Speed Up Your Microservices Development with Telepresence

04 Oct 2018  Sergio Martin Rubio  5 mins read.

Microservices architecture is the way to go when you want to release new features multiple times per day, however most of the time microservices need to connect to each other. This is when Kubernetes comes in to orchestrate the life and networking of Dockerized microservices, and on top of that, it is reliable and performs very well. However, when developers want to debug or test a small change in a service that depends on other services located in a remote Kubernetes cluster, dev cycles can become a lot slower. A developer needs to do the following to see the changes:

  1. Write code locally.
  2. Create a container image and then push it to the container register.
  3. Apply the Kubernetes configuration with the updated container image.

Fortunately, there is an open-source tool called Telepresence which helps developers in this matter. Telepresence creates a fake deployment, starts a proxy inside your Kubernetes cluster, and forwards all your requests from the cluster to your local process. The following example shows how to use this excellent tool.

Getting Started

Two applications will be running, the Golang one inside the Kubernetes cluster and the Spring Boot one on your local machine using Telepresence. There will be communication in both directions, so the remote service will be able to call the Java application and vice versa.


  • Kubernetes cluster (GCP, Minikube, AWS…)
  • Kubectl
  • Docker
  • Install Telepresence

To install Telepresence on Ubuntu 18, run:

curl -s https://packagecloud.io/install/repositories/datawireio/telepresence/script.deb.sh | sudo bash
sudo apt install --no-install-recommends telepresence

For other OS, go to the official Telepresence documentation.

Remote Service


package main
import (
func main() {
  router := SetupRouter()
func SetupRouter() *gin.Engine {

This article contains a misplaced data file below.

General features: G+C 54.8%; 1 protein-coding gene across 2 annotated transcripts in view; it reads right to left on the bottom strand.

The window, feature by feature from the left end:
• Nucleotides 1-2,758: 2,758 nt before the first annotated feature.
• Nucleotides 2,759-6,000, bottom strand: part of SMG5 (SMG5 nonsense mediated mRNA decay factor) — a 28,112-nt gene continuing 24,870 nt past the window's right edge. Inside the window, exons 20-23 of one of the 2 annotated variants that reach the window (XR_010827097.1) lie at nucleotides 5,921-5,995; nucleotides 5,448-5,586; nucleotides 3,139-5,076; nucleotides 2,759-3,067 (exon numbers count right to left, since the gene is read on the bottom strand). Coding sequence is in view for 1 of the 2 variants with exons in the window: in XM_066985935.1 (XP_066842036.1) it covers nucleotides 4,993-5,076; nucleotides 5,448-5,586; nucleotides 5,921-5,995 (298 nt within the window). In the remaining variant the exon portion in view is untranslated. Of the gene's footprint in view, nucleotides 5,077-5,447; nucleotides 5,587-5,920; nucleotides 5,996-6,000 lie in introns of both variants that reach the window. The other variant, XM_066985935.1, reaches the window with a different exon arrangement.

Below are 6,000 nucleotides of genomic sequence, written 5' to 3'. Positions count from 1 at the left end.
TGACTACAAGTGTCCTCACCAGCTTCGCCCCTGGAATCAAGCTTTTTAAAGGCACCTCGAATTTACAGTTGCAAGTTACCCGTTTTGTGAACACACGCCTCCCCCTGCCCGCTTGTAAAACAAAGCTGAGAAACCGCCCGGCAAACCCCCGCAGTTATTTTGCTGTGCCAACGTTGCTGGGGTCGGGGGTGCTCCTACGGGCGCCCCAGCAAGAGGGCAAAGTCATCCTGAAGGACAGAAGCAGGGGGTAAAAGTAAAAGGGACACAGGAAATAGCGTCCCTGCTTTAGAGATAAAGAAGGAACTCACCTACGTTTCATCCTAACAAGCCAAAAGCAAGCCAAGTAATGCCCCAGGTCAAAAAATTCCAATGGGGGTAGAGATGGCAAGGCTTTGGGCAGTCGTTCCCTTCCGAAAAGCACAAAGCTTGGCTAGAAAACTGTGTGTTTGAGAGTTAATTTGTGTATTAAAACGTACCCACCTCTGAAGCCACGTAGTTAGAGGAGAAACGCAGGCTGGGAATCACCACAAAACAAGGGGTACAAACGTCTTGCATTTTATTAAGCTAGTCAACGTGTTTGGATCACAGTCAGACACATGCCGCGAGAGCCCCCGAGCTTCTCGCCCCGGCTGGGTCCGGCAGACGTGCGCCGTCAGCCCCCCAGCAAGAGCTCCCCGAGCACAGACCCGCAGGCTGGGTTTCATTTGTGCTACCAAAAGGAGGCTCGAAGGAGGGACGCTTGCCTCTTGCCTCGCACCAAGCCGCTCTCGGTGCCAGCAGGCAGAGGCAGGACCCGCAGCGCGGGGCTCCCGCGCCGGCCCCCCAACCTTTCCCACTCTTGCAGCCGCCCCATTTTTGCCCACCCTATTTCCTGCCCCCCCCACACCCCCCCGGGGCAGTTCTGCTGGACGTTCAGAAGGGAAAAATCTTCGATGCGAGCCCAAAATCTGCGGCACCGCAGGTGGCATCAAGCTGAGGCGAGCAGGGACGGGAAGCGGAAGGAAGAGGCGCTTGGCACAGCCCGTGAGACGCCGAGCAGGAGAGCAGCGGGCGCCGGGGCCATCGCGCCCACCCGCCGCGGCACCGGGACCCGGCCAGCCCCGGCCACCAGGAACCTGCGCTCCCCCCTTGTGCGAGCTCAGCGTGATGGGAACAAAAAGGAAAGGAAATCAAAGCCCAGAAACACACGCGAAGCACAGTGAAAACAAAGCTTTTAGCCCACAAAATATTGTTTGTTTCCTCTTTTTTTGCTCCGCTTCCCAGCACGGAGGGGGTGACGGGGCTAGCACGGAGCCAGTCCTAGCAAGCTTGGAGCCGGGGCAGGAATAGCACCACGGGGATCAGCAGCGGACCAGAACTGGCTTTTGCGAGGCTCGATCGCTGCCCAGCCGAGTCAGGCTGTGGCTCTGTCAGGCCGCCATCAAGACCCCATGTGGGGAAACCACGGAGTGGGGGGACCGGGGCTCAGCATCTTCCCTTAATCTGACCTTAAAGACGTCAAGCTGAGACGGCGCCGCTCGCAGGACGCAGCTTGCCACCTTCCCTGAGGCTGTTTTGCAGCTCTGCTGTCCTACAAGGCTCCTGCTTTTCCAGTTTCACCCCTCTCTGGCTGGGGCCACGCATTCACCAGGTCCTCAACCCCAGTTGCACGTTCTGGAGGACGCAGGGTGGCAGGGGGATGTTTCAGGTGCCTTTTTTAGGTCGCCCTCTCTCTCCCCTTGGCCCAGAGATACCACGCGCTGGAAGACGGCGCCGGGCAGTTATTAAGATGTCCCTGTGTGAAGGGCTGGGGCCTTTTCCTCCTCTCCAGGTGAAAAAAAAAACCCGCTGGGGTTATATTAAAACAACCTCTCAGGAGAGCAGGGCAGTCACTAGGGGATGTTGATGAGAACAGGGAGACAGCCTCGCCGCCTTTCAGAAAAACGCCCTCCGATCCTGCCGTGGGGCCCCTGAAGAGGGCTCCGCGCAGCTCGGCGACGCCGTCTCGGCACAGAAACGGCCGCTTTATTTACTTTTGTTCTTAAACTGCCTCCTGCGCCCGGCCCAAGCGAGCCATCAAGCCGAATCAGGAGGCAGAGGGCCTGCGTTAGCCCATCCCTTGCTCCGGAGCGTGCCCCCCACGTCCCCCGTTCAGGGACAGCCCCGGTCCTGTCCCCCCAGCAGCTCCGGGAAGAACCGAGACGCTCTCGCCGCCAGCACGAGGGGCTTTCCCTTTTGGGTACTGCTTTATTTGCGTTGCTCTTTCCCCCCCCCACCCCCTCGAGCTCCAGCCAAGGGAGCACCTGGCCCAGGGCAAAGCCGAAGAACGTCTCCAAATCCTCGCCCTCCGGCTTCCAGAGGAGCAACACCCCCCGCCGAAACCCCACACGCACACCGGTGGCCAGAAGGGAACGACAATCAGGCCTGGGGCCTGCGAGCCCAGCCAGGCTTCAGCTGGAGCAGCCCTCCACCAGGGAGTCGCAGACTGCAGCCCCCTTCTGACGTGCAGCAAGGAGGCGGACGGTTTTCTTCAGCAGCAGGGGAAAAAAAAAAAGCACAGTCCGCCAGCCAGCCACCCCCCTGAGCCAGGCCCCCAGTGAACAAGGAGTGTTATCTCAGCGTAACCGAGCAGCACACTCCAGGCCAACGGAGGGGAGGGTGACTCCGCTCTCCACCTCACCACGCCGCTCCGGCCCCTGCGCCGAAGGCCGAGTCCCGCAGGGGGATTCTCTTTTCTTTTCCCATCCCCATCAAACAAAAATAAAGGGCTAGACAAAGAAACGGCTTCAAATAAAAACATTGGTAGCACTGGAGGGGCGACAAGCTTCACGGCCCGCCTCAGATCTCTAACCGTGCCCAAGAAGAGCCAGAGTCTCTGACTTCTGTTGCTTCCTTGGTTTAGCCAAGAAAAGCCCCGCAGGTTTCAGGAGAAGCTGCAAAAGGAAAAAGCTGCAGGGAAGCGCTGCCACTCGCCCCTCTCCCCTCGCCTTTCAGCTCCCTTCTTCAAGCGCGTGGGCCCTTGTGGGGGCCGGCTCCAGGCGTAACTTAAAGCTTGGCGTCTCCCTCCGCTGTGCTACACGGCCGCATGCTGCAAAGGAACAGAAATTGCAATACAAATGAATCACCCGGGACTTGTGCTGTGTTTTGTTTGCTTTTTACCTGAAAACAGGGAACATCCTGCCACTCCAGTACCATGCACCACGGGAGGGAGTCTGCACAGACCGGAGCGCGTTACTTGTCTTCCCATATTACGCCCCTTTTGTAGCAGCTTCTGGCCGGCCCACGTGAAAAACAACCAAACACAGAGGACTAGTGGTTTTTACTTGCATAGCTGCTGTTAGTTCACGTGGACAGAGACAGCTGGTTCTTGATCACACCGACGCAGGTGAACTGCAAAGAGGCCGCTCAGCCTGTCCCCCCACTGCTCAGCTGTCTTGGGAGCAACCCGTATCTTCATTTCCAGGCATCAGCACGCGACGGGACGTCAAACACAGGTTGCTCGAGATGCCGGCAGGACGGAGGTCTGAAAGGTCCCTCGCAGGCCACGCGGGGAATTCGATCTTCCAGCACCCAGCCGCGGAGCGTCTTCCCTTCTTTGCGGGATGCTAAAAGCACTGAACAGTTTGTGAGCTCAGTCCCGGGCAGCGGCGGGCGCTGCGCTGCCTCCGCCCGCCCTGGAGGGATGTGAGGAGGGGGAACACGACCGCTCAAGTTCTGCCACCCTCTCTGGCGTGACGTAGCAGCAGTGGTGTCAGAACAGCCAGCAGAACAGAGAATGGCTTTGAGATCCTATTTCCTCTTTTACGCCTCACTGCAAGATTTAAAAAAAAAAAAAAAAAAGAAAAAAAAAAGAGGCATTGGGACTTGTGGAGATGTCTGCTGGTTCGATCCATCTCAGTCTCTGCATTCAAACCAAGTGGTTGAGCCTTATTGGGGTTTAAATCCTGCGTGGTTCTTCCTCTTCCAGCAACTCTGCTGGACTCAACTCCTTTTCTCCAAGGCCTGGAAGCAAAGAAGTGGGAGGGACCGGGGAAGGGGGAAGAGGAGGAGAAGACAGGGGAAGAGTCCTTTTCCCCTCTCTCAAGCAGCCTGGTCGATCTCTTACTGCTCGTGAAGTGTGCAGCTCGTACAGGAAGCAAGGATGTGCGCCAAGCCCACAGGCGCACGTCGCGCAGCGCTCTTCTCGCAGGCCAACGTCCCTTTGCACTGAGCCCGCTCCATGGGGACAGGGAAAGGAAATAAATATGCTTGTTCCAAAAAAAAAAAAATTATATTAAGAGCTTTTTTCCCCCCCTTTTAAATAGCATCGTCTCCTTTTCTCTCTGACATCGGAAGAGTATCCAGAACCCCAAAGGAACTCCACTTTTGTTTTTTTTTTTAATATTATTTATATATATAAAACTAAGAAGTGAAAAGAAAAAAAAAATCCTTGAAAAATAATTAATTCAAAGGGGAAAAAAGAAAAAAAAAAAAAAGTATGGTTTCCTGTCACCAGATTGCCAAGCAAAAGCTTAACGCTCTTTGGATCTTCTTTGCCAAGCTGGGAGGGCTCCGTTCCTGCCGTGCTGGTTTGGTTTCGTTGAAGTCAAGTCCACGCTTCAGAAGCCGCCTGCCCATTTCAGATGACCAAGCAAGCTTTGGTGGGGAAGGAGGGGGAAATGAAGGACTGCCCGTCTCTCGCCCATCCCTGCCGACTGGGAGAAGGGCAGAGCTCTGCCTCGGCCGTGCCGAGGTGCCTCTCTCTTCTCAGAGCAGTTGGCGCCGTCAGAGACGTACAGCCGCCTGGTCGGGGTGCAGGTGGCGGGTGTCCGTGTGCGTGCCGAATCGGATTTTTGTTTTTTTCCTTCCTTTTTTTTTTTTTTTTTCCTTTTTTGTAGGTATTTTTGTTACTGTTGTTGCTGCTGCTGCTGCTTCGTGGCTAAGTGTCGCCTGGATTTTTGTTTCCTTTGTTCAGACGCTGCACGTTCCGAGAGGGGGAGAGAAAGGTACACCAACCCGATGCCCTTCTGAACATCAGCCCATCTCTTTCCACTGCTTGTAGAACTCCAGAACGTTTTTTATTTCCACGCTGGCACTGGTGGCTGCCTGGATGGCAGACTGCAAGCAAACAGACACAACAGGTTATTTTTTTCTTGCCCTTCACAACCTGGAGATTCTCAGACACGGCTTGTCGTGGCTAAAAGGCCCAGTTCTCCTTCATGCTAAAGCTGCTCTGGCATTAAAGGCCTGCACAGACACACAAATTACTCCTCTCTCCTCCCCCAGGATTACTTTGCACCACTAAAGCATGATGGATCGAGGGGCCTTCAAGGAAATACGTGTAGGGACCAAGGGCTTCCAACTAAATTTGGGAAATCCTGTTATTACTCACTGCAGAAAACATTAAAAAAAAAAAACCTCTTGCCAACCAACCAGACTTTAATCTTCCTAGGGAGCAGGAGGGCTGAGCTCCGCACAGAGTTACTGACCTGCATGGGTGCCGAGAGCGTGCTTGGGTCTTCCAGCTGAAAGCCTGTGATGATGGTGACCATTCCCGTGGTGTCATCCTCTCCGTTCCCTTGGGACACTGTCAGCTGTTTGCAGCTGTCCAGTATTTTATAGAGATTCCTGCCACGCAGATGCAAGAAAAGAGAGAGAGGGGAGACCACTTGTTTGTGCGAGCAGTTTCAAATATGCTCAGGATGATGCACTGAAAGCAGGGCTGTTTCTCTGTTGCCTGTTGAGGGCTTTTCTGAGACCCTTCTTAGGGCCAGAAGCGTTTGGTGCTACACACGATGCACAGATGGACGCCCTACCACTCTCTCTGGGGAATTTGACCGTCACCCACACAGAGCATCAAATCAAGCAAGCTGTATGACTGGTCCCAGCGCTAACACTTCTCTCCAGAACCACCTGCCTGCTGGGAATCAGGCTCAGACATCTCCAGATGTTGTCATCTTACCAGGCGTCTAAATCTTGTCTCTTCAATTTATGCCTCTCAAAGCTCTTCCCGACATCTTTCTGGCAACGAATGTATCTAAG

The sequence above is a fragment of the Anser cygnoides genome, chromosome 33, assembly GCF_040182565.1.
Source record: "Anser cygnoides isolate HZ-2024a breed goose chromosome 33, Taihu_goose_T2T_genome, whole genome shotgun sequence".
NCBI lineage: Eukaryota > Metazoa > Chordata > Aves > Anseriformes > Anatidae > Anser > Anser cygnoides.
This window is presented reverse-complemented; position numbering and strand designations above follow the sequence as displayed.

r := gin.Default()
  r.GET("/golang", func(c *gin.Context) {
  c.String(200, "Hello from Golang Service")
  r.GET("/java", func(c *gin.Context) {
    resp, err := http.Get("http://java-telepresence-service:8080/java")
    if err !=nil {
    defer resp.Body.Close()
    contents, err := ioutil.ReadAll(resp.Body)
    c.String(200, string(contents))
  return r


FROM golang:latest 
WORKDIR /go/src/golang-telepresence-service
RUN go get -d -v github.com/gin-gonic/gin
COPY main.go .
RUN CGO_ENABLED=0 GOOS=linux go build -a -o main .
FROM alpine:latest
RUN apk --no-cache add ca-certificates
WORKDIR /root/
COPY --from=0 /go/src/golang-telepresence-service/main .
CMD ["./main"]


apiVersion: apps/v1beta1
kind: Deployment
  name: golang-telepresence-service
  replicas: 1
    metadata: {labels: {app: golang-telepresence-service}}
      - name: golang-telepresence-service
        image: smartinrub/golang-telepresence-service
        imagePullPolicy: Always
          - containerPort: 8081


kind: Service
apiVersion: v1
  name: golang-telepresence-service
  type: LoadBalancer
    app: golang-telepresence-service
  - protocol: TCP
    port: 80
    targetPort: 8081

Now you are ready to build and push the image to your repository and apply the Kubernetes specifications:

docker build -t smartinrub/golang-telepresence-service .
docker push smartinrub/golang-telepresence-service
kubectl apply --filename deployment.yaml
kubectl apply --filename service.yaml
The source code can be found here.

Local Service

The Spring Boot application will be like this:

  private RestTemplate restTemplate = new RestTemplate();
  public String hello(){
  return"Hello from Java Service";
  public String callGoService(){
  return restTemplate.getForObject("http://golang-telepresence-service/golang", String.class);

Source Code


telepresence --new-deployment java-telepresence-service --expose 8080

The previous command will create a deployment in your Kubernetes cluster and will forward all the calls to your local port 8080. Make sure to use the correct name for the service, since it will be used by the Kubernetes DNS server.

The Go application will be listening on port 80 from outside the pod, so the call to the service will be:

curl -X GET http://golang-telepresence-service/java

The Java application will be listening on port 8080, and will be able to be reached by hitting:

curl -X http://java-telepresence-service:8080/golang

As you can see, from your local machine you can call the Java service which will hit the remote service in Kubernetes service and vice versa.


With Telepresence, testing or debugging features of an application, which depends on other services, is not a problem anymore. You can make as many changes as you want on your local application and test them out against a remote service without having to do a whole deployment process on Kubernetes.

Image by Rudy and Peter Skitterians from Pixabay